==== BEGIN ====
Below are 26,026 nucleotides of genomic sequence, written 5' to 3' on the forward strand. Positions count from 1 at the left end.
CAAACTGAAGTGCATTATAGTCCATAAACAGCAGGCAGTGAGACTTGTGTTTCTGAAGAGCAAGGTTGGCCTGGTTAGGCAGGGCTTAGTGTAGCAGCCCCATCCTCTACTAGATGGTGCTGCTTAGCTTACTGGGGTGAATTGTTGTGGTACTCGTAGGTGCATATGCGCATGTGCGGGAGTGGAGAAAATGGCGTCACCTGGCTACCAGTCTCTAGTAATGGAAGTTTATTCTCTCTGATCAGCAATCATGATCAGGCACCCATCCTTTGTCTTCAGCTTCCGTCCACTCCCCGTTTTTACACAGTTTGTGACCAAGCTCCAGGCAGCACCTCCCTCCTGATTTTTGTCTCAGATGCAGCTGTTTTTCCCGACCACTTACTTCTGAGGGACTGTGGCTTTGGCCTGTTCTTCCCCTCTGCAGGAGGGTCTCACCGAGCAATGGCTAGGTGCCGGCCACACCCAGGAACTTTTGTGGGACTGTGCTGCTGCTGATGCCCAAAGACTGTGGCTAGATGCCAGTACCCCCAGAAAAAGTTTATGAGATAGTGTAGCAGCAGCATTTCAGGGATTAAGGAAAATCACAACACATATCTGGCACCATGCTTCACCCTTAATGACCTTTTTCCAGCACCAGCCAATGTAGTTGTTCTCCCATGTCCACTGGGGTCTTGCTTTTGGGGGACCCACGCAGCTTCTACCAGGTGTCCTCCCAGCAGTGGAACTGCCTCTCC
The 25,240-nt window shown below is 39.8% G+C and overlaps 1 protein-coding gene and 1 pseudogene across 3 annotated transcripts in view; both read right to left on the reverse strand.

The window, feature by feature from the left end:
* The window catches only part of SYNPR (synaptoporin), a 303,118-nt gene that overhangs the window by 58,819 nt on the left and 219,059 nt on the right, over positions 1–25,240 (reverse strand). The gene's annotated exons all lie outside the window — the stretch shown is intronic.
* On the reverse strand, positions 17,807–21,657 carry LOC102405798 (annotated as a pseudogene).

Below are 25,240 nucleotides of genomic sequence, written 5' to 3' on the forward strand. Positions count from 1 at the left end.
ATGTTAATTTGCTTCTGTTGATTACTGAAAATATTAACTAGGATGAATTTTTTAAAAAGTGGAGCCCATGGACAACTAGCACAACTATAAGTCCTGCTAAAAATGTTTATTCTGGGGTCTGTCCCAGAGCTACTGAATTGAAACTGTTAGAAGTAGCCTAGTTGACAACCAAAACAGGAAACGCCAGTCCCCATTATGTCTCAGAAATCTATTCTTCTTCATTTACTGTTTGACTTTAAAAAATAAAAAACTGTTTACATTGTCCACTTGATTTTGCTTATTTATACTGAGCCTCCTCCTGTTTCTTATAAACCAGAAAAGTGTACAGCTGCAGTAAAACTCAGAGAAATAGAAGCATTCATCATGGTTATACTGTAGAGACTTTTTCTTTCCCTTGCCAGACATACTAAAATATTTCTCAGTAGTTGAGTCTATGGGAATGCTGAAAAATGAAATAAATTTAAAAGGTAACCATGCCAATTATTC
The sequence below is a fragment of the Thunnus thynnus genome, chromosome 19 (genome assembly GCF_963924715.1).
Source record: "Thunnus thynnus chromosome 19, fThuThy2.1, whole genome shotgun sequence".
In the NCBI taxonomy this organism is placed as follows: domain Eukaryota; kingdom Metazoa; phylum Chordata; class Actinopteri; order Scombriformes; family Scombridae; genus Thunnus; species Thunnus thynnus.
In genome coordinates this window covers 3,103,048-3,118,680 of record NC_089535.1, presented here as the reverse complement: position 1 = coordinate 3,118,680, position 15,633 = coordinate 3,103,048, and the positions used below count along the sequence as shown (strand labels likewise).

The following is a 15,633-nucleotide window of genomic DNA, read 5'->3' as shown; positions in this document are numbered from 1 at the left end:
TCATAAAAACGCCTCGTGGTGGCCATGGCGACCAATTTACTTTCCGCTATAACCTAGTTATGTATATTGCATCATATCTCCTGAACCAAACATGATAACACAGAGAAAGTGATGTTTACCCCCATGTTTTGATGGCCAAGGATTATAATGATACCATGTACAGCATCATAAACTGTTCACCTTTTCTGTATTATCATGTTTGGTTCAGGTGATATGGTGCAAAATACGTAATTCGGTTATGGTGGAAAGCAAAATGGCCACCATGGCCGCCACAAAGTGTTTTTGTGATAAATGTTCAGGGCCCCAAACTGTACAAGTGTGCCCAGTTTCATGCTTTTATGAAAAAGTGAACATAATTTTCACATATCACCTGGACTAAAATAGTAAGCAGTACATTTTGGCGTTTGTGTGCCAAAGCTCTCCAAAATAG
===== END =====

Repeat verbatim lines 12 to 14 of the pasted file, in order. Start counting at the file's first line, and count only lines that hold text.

In genome coordinates this window covers 3,103,048-3,118,680 of record NC_089535.1, presented here as the reverse complement: position 1 = coordinate 3,118,680, position 15,633 = coordinate 3,103,048, and the positions used below count along the sequence as shown (strand labels likewise).

The following is a 15,633-nucleotide window of genomic DNA, read 5'->3' as shown; positions in this document are numbered from 1 at the left end:
TCATAAAAACGCCTCGTGGTGGCCATGGCGACCAATTTACTTTCCGCTATAACCTAGTTATGTATATTGCATCATATCTCCTGAACCAAACATGATAACACAGAGAAAGTGATGTTTACCCCCATGTTTTGATGGCCAAGGATTATAATGATACCATGTACAGCATCATAAACTGTTCACCTTTTCTGTATTATCATGTTTGGTTCAGGTGATATGGTGCAAAATACGTAATTCGGTTATGGTGGAAAGCAAAATGGCCACCATGGCCGCCACAAAGTGTTTTTGTGATAAATGTTCAGGGCCCCAAACTGTACAAGTGTGCCCAGTTTCATGCTTTTATGAAAAAGTGAACATAATTTTCACATATCACCTGGACTAAAATAGTAAGCAGTACATTTTGGCGTTTGTGTGCCAAAGCTCTCCAAAATAG